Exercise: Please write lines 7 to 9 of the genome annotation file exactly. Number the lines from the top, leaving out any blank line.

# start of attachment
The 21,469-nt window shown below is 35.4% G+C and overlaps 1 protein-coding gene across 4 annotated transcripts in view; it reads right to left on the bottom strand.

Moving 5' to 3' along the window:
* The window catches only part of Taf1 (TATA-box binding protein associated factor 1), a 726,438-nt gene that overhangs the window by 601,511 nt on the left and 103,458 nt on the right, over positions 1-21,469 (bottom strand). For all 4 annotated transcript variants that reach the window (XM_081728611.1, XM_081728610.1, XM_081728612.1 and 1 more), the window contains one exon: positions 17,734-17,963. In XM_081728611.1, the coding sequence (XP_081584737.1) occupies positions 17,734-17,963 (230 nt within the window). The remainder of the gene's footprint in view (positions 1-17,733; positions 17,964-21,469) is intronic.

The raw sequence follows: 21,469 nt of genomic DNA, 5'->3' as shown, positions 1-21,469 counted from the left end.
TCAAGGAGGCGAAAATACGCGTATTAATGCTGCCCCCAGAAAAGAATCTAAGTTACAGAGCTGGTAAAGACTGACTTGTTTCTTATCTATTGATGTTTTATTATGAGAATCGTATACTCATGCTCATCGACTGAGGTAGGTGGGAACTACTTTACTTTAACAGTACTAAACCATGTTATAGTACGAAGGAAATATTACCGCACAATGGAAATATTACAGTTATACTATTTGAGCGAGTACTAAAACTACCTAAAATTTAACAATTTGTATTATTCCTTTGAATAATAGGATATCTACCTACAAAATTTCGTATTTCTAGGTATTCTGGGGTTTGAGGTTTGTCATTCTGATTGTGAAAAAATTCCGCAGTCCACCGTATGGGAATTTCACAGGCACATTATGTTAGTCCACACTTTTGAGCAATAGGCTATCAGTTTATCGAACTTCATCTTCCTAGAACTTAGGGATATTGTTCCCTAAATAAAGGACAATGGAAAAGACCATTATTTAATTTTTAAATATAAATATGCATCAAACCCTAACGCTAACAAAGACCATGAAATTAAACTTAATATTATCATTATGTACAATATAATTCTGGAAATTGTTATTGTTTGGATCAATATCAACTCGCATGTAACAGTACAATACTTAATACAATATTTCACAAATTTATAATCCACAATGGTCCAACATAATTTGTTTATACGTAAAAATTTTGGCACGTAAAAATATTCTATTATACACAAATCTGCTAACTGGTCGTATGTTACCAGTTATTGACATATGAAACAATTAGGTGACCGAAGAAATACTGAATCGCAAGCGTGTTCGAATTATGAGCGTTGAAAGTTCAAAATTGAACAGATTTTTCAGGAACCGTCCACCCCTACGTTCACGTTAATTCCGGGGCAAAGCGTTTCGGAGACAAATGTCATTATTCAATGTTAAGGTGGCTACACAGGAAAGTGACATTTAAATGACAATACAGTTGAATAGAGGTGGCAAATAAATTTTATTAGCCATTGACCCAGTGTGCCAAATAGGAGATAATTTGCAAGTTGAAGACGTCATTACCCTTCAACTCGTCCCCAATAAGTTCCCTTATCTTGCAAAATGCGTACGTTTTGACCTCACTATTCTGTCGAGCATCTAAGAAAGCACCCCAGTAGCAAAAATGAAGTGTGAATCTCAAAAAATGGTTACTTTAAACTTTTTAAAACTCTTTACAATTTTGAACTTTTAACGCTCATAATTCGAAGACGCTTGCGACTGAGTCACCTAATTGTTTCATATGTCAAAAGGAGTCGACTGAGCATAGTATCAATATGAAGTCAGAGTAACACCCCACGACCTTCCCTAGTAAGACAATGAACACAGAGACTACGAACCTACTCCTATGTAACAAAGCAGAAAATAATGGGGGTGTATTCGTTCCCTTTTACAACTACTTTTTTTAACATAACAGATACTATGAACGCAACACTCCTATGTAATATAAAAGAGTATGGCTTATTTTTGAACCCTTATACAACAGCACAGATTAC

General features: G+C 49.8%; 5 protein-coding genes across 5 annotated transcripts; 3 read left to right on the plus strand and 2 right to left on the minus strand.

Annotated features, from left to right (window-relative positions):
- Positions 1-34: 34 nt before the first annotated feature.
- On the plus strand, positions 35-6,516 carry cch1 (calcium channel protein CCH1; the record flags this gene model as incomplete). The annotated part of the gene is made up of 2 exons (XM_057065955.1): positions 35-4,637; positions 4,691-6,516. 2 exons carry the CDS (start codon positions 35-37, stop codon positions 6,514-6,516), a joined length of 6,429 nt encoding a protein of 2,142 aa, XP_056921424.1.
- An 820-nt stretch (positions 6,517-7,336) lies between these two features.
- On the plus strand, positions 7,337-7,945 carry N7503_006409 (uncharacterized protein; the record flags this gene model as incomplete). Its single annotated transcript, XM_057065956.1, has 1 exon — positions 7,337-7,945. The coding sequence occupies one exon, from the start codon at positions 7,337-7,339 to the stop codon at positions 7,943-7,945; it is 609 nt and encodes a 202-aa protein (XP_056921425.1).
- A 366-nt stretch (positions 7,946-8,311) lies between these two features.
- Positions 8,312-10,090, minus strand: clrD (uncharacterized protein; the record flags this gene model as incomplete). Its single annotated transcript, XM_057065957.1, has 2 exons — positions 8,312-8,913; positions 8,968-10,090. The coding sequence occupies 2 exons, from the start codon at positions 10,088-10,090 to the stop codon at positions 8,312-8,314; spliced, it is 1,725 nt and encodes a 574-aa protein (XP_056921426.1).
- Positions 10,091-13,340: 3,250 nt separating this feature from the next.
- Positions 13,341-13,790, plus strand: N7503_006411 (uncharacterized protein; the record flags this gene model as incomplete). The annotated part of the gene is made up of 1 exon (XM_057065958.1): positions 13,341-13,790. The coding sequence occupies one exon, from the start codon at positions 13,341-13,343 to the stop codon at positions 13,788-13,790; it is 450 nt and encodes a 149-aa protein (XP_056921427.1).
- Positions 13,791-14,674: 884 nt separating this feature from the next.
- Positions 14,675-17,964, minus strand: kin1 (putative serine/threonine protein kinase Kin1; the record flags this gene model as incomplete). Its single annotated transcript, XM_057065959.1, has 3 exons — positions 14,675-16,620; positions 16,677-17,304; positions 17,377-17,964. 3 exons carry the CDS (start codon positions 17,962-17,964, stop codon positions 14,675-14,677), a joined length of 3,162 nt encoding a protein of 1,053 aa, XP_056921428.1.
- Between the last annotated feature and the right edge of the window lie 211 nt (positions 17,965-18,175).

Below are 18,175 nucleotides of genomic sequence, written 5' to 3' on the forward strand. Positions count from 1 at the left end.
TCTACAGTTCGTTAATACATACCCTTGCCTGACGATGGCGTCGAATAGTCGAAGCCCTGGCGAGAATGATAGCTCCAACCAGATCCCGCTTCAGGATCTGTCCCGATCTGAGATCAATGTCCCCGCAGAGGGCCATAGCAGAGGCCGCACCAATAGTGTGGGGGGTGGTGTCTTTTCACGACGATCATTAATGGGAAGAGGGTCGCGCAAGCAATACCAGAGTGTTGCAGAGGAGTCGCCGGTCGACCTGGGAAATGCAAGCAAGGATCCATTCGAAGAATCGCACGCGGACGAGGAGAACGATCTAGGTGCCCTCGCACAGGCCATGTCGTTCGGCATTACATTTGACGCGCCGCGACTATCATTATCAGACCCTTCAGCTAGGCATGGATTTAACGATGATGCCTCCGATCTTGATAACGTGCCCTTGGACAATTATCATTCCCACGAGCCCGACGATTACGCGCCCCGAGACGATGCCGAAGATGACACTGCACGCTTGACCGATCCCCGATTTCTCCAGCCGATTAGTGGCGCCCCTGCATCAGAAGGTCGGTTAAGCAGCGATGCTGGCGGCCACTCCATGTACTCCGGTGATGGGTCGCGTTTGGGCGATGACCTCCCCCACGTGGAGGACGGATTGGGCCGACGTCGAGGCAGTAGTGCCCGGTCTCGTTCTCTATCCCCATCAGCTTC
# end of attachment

Annotated features, from left to right (window-relative positions):
- Positions 1-34: 34 nt before the first annotated feature.
- On the plus strand, positions 35-6,516 carry cch1 (calcium channel protein CCH1; the record flags this gene model as incomplete). The annotated part of the gene is made up of 2 exons (XM_057065955.1): positions 35-4,637; positions 4,691-6,516. 2 exons carry the CDS (start codon positions 35-37, stop codon positions 6,514-6,516), a joined length of 6,429 nt encoding a protein of 2,142 aa, XP_056921424.1.